India Aims to Resume ₹4,500 cr Worth of Wild-Caught Shrimp Exports to US

Feed Tech Expo 2022

Indian shrimp exporters may soon be able to resume the sale of ₹4,500 crore worth of wild-caught shrimp every year to the US. The Indian Council of Agricultural Research’s Central Institute of Fisheries Technology (ICAR-CIFT) has developed a new turtle excluder device (TED) as per the US National Oceanic and Atmospheric Administration (NOAA) specification for Indian shrimp trawlers to make their catch export worthy for the US.

The US Department of State has not certified India since 2019 for exporting wild-caught shrimp to the USA as the TEDs used in Indian mechanised trawlers were not meeting US NOAA specifications. The redesign of TED was carried out by ICAR-CIFT under a project funded by the Marine Products Export Development Authority (MPEDA).

“ICAR-CIFT has modified the TED design and successfully conducted the field trials. US NOAA appreciated the efforts taken by India and agreed to visit India to confirm the TED design,” Dodda Venkata Swamy, chairman, MPEDA says.

According to Swamy, the US officials visited India during February 18- 26 to conduct capacity-building training to stakeholders on the fabrication of the new TED and field demonstration. “The trained trainers will be utilised for disseminating the knowledge on the fabrication of TED and conducting field demonstrations in all maritime states of India for the effective implementation of modified TED suitable for Indian waters,” he says. “India should implement TED in all shrimp trawlers of India before September 2025, with the active support of the State Fisheries Department of all maritime states and (Central) Department of Fisheries. This will help India to resume the wild-caught shrimp exports to the USA and protect the livelihood of Indian fishers,” he adds.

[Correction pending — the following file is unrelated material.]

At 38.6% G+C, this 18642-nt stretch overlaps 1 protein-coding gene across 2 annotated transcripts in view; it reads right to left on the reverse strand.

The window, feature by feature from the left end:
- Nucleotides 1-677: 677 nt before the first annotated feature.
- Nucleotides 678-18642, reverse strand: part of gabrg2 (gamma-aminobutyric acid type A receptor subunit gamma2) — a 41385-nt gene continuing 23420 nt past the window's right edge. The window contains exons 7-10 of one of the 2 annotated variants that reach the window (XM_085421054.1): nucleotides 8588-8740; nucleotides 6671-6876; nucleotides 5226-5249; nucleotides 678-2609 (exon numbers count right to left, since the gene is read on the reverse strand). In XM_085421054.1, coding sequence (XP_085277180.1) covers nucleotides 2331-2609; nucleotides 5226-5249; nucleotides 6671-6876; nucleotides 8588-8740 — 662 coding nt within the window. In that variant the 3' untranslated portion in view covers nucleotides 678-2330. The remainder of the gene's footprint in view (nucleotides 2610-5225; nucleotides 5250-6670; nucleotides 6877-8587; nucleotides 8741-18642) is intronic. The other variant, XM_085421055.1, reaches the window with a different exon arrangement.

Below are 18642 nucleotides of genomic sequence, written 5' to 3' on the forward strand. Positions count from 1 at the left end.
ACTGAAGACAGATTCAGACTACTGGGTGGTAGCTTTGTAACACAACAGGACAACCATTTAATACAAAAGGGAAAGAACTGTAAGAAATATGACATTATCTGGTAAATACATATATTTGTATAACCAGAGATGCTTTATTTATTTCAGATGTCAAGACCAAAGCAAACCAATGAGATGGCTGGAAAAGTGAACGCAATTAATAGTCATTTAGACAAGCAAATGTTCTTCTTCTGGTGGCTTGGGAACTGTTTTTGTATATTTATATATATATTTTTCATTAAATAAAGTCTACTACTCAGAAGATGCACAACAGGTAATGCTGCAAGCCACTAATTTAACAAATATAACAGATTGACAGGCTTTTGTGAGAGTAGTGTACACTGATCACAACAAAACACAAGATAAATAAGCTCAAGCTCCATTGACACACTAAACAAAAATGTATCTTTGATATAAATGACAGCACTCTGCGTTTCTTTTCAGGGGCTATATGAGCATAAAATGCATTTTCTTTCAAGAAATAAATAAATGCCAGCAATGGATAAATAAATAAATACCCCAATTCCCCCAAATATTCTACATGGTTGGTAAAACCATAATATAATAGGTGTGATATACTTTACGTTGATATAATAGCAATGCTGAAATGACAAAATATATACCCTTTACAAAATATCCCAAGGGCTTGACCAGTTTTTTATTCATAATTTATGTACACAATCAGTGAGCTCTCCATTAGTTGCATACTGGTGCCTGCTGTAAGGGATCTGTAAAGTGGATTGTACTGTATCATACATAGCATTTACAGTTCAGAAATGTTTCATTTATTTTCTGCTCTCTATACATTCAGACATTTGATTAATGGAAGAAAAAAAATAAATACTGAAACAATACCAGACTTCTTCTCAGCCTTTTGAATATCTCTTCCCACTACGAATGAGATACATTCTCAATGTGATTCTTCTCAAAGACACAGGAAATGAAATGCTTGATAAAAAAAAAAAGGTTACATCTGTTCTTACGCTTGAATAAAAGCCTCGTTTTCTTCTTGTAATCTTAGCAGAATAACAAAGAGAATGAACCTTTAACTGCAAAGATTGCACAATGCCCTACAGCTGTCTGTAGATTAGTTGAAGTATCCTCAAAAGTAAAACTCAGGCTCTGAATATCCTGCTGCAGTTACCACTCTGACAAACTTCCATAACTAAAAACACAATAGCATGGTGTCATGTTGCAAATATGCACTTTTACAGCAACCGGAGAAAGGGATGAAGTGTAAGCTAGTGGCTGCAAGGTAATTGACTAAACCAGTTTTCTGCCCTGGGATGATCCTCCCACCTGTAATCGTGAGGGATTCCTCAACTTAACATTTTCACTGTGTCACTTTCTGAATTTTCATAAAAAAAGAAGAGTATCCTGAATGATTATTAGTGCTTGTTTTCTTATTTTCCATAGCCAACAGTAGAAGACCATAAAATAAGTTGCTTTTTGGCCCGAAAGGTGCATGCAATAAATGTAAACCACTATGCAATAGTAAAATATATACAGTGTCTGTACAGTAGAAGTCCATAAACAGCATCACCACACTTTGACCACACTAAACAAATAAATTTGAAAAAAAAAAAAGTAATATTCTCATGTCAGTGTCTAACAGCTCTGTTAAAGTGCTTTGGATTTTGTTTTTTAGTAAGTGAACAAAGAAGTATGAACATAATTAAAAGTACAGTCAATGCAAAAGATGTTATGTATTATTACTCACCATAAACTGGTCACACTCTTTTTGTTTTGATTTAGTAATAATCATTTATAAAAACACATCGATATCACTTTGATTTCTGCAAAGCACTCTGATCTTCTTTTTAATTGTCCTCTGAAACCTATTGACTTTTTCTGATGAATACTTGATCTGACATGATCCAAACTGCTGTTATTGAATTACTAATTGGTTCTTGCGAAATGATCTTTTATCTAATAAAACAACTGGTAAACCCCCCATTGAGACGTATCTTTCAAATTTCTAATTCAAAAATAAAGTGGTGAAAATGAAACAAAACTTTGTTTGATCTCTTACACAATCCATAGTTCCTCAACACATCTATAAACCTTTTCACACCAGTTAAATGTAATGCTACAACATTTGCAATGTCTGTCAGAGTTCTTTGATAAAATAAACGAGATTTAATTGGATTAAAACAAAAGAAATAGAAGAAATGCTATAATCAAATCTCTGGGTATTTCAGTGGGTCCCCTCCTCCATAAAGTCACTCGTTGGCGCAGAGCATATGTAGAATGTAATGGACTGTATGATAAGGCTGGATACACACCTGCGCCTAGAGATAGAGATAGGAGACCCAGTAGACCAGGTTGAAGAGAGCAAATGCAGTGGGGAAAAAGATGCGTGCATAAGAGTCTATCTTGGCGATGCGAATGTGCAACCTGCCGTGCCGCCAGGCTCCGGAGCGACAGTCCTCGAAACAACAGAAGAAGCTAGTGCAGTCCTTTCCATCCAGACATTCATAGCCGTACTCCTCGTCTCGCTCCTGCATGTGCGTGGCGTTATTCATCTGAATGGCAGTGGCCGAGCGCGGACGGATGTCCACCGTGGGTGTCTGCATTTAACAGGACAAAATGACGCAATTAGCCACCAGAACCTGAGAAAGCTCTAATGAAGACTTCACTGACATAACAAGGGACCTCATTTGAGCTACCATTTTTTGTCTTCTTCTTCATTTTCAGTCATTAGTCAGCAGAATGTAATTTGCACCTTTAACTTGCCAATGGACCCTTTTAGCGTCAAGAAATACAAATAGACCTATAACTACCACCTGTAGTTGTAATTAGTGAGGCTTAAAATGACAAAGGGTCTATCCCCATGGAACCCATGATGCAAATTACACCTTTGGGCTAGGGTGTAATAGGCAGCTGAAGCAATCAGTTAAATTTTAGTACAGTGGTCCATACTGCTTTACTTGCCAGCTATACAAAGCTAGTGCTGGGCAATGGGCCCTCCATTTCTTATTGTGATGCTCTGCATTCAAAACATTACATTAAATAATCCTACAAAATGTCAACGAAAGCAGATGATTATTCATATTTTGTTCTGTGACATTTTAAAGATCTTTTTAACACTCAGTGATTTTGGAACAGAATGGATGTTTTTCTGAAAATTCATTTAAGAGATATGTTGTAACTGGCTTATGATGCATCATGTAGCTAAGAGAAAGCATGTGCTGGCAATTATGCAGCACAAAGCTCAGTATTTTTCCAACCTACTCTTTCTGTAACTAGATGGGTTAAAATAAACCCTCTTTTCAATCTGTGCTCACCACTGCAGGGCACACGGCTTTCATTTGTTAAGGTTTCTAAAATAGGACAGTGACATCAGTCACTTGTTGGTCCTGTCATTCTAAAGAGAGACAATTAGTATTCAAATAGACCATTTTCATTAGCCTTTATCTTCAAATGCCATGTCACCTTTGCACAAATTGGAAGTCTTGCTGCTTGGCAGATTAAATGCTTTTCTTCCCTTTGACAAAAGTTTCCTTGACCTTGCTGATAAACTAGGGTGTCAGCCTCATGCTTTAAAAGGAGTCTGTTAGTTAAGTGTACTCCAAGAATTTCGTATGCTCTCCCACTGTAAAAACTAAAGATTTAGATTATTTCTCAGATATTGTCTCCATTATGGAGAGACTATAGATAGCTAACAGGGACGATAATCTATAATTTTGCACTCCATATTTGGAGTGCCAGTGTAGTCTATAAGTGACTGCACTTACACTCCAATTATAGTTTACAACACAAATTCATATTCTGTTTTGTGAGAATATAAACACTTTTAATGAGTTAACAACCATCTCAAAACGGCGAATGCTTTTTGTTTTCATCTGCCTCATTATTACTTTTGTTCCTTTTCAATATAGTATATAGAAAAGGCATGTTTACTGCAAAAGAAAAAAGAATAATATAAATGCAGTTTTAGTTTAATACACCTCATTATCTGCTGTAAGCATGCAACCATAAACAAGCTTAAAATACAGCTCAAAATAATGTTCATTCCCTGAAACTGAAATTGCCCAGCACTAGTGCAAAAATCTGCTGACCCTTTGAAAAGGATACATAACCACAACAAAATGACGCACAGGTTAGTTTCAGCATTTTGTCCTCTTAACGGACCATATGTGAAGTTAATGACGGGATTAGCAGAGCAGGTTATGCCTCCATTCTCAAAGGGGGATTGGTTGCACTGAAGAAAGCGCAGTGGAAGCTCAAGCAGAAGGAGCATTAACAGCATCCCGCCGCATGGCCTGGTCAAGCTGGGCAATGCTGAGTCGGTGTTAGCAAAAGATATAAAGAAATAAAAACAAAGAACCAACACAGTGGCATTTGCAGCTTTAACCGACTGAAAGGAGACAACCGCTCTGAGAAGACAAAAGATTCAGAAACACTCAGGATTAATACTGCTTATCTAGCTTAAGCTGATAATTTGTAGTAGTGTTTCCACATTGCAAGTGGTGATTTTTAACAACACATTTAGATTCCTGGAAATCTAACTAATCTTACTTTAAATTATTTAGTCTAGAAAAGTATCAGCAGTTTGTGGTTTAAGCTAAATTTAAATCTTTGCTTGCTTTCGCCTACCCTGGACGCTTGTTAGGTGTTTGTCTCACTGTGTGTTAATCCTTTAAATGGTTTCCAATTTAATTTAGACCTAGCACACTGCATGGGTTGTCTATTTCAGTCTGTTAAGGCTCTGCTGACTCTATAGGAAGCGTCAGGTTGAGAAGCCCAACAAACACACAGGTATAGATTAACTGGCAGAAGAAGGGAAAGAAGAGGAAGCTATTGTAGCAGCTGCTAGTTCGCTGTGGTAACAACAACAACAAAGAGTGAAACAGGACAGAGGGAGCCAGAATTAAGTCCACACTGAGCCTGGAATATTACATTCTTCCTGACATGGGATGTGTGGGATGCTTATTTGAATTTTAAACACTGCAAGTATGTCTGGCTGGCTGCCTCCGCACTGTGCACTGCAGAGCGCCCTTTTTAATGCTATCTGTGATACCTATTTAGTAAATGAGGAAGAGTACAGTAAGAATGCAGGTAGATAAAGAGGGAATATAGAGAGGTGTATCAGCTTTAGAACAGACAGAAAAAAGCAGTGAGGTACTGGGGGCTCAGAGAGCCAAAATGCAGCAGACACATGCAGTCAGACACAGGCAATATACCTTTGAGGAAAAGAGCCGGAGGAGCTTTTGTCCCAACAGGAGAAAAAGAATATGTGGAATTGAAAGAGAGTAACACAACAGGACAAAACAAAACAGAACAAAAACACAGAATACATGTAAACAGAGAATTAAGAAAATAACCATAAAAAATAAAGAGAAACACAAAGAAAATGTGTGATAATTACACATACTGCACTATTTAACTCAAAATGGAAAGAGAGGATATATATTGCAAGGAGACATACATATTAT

Meanwhile, India is also gearing up to see that India’s fishery industry complies with the US Marine Mammal Protection Act (US MMPA) by the time US NOAA enforces it from January 1, 2026, to avoid any potential disruptions in marine product exports to that country.

Swamy said the USA’s National Marine Fisheries Service (NMFS) has observed that the overall risk of marine mammal by-catch in Indian fishery is ‘high’. “As per the final list of foreign fisheries (LOFF for India), three fisheries are classified as exempt fisheries and 12 as export fisheries under the US Marine Mammal Protection Act in 2017. To comply with the regulation, MPEDA funded the project to ICAR’S Central Marine Fisheries Research Institute (CMFRI) for conducting the Marine mammal stock assessment study in Indian waters. Based on the study, MPEDA submitted a Comparability Finding Application (CFA) for the listed Indian fisheries to US-NOAA,” he explains.

India is waiting for the final determination from the US NOAA now. During the financial year 2022-23, India exported 17,35,286 MT of seafood worth $8.09 billion (₹63,969.14 crore), an all-time high export by volume and value. The US and China are the major importers of Indian seafood. Frozen shrimp continues to be the major export item.

Source: Fortune India